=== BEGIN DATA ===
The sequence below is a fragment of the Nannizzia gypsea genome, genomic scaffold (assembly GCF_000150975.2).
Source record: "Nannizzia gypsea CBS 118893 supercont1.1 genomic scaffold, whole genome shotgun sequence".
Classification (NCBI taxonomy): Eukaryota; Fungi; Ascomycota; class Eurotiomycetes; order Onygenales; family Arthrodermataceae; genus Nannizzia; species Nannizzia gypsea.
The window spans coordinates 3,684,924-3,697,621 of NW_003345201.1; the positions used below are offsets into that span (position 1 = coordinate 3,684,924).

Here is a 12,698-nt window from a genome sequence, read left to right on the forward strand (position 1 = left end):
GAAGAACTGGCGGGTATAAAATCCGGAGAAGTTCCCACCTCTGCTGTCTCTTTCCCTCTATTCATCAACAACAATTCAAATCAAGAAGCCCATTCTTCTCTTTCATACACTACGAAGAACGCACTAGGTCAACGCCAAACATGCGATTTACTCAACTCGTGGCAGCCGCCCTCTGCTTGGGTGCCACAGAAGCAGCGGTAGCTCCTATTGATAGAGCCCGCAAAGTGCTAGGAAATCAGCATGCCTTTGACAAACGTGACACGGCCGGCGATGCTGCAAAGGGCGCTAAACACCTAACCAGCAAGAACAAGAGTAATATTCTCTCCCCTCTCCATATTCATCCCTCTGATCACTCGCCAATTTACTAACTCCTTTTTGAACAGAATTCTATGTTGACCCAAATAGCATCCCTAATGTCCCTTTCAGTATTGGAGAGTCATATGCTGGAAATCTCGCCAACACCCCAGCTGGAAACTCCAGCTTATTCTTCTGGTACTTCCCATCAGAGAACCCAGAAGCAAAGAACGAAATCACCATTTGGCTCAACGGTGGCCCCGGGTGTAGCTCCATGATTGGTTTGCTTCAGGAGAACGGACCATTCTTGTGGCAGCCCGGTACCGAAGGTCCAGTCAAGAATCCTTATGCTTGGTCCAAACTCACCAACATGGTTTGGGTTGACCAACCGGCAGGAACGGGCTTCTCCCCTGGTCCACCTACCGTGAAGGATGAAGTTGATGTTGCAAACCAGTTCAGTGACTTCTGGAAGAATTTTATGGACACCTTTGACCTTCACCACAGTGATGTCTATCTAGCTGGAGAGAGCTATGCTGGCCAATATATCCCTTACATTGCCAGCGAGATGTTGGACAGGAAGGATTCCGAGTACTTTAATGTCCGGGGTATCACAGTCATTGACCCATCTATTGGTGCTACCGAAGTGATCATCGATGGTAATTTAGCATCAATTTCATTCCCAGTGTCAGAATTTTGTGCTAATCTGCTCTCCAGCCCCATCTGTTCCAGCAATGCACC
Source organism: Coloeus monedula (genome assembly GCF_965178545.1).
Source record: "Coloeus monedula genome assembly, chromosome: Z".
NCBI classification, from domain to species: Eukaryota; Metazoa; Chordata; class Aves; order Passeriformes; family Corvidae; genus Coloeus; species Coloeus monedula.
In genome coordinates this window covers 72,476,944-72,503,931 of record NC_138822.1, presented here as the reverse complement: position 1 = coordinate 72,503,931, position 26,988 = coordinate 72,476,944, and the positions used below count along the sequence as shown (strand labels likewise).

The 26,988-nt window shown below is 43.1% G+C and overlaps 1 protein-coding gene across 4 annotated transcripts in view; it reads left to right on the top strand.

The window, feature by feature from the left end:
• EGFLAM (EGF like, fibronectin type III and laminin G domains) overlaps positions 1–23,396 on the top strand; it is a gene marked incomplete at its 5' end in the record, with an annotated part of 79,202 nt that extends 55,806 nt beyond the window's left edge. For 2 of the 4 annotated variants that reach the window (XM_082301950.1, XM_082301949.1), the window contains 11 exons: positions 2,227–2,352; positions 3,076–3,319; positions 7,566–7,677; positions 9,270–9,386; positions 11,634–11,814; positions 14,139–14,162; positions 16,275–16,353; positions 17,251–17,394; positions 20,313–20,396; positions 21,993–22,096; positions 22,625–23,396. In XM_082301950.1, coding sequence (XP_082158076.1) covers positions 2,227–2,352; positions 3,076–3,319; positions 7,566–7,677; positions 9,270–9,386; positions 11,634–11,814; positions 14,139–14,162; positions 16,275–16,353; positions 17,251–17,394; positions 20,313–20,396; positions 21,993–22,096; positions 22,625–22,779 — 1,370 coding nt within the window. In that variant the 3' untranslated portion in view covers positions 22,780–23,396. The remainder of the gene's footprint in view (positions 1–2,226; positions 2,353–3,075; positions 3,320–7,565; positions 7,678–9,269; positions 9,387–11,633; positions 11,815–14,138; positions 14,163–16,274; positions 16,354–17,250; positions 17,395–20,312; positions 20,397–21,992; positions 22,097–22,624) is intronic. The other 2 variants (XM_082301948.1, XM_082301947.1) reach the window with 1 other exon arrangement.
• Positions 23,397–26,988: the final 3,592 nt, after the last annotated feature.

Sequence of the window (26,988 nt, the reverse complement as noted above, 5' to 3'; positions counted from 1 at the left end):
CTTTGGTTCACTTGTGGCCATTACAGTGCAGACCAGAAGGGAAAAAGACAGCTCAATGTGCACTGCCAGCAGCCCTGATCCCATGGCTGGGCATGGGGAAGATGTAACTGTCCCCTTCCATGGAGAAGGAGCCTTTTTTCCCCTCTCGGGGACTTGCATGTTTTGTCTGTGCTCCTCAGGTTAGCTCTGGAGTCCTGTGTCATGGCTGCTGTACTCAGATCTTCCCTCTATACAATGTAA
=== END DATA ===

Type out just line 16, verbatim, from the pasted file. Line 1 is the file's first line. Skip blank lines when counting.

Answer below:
CTTTGGTTCACTTGTGGCCATTACAGTGCAGACCAGAAGGGAAAAAGACAGCTCAATGTGCACTGCCAGCAGCCCTGATCCCATGGCTGGGCATGGGGAAGATGTAACTGTCCCCTTCCATGGAGAAGGAGCCTTTTTTCCCCTCTCGGGGACTTGCATGTTTTGTCTGTGCTCCTCAGGTTAGCTCTGGAGTCCTGTGTCATGGCTGCTGTACTCAGATCTTCCCTCTATACAATGTAA